It also makes a great cleaner and disinfectant for many appliances. Clean the inside of a microwave by heating vinegar and letting the fumes do the hard work of lifting off old food stains. Freshen up the inside of your dishwasher by running a hot wash with a bowl of white vinegar inside.

Fill your washing machine with hot water and pour vinegar inside (for top loaders) or into the detergent and fabric softener dispensers (front loaders) and let soak for an hour before running. Wipe and spray down the inside of your fridge to eliminate germs from food storage.

You can also use vinegar to maintain small appliances like your coffee maker and clothes iron, and eliminate smells from garbage disposals, drains, and toilets.

The uses for vinegar don’t stop there. It’s a great cleaner for fabrics too. Soak dark denim in vinegar to set the color so it doesn’t run in the laundry, use it as a spot-treatment on stains, and add a cup of distilled vinegar to a hot wash to freshen up smelly towels.

Finally, remember all those studies about vinegar’s effectiveness at removing bacteria from food? Soak your fruit and vegetables in a solution of one-part vinegar to three parts water before consuming to eliminate as many pathogens as possible before you eat. You can rinse off the vinegar after ten minutes. Some fruits even stay fresh longer if you give them a quick vinegar bath after purchasing.

Using vinegar to clean in the home

Every room of your home can benefit from using vinegar as a cleaner. If you’re still not convinced by this eco-friendly, antibacterial household helper, here are some things to try.


Everyone wants a clean kitchen, so why not use a product that’s naturally found in there anyway, that you know isn’t toxic or harmful if it gets near your food. As well as disinfecting all your kitchen surfaces—except any natural stone countertops, of course—you can use vinegar in dozens of ways to keep your kitchen clean and gleaming.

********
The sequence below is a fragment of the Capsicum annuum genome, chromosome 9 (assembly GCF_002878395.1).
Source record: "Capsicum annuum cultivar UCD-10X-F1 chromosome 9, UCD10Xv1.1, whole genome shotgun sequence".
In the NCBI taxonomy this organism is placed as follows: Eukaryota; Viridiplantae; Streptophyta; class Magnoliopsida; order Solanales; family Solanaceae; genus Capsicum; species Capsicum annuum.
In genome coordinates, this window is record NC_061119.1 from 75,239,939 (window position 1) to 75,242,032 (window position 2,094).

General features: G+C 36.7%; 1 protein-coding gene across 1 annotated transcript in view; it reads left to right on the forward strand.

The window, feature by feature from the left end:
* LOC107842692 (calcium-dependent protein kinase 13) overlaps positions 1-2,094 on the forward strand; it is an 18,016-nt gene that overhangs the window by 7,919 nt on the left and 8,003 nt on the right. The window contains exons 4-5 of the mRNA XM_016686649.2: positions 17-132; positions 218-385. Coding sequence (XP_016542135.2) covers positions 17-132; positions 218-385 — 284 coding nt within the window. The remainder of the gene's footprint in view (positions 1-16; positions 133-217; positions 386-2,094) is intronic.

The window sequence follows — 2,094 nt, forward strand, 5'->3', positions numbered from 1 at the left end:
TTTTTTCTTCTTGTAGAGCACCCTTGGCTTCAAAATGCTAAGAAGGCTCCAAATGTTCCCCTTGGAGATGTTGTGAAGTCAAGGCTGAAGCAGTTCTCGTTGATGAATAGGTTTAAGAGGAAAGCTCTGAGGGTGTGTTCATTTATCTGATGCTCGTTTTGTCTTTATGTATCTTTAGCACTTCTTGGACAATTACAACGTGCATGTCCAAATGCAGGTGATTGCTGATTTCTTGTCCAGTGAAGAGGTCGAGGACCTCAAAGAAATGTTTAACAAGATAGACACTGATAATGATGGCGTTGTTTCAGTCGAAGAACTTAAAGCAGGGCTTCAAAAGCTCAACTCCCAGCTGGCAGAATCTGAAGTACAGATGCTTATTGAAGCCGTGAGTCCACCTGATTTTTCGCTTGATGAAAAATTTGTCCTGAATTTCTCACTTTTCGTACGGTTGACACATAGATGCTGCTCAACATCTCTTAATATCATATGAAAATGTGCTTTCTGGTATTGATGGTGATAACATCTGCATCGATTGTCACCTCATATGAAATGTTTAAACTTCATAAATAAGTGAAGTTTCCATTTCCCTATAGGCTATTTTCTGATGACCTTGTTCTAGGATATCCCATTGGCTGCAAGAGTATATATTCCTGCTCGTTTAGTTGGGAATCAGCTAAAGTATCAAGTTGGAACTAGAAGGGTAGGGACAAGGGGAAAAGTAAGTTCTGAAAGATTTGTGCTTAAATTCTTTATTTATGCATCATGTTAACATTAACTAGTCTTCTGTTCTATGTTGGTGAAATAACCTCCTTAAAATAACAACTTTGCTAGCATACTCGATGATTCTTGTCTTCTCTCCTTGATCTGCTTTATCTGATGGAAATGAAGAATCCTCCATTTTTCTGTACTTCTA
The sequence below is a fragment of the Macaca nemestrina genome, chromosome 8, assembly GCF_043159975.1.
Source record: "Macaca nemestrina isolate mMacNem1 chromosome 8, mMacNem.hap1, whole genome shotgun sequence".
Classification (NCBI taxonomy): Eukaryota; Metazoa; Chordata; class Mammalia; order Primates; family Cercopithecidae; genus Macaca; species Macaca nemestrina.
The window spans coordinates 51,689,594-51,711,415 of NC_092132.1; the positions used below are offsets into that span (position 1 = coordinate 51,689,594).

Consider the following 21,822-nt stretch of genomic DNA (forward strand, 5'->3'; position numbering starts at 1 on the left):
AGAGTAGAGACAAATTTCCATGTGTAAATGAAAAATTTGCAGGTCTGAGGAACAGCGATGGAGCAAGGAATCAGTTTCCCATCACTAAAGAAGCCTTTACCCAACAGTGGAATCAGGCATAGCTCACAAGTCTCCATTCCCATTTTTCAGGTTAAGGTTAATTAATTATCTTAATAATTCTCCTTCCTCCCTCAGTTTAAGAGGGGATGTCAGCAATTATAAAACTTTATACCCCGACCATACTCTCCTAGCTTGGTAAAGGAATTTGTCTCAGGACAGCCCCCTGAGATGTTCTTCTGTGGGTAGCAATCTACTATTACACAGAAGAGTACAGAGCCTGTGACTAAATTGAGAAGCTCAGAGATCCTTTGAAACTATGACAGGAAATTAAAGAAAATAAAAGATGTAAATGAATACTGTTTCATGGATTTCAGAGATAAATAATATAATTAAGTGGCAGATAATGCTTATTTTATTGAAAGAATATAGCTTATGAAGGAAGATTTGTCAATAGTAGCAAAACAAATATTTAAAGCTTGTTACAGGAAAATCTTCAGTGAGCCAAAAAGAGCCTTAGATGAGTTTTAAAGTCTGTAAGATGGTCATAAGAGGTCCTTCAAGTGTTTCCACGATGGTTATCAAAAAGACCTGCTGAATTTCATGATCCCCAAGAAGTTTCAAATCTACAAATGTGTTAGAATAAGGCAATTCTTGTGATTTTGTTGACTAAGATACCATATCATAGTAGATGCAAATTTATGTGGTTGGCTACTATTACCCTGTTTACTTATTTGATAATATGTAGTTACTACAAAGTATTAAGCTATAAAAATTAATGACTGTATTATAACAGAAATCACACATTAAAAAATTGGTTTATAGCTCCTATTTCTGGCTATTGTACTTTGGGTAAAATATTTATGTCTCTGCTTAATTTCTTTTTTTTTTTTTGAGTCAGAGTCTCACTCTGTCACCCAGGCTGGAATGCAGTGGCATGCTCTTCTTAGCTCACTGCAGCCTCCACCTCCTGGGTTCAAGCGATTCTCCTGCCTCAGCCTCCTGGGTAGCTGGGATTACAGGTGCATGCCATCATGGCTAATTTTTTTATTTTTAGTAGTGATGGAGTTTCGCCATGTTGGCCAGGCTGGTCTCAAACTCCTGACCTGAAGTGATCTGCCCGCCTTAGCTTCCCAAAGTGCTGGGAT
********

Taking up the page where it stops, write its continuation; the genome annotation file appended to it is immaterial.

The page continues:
• Use a paste of vinegar and baking soda to scrub away stains with ease and remove hard water marks and limescale from sinks and faucets.
  • Tie a bag filled with vinegar over faucets and leave overnight to have them sparkling clean in the morning.
  • Spray cutting boards with vinegar and rinse off to eliminate bacteria.
  • Coat plastic containers with vinegar before washing to remove old stains.
  • Pour a cup of baking soda down the drain and follow with a cup of vinegar to keep it running clean and smelling fresh.


Your bathroom is another great room to use distilled vinegar liberally in order to get everything sparking clean. Use cautiously around tile grout and any natural stone surfaces, but otherwise you can use vinegar almost anywhere.

  • Pour a cup of vinegar into the toilet bowl and leave overnight. For even better results, add baking soda the next morning and scrub before flushing.
  • Clean the bath drain using baking soda and vinegar, then pour another half cup of vinegar over a closed drain and leave overnight to remove build up and leave it looking shiny and new.
  • Tie a bag of vinegar around your showerhead and leave overnight to thoroughly clean mineral deposits from the jets.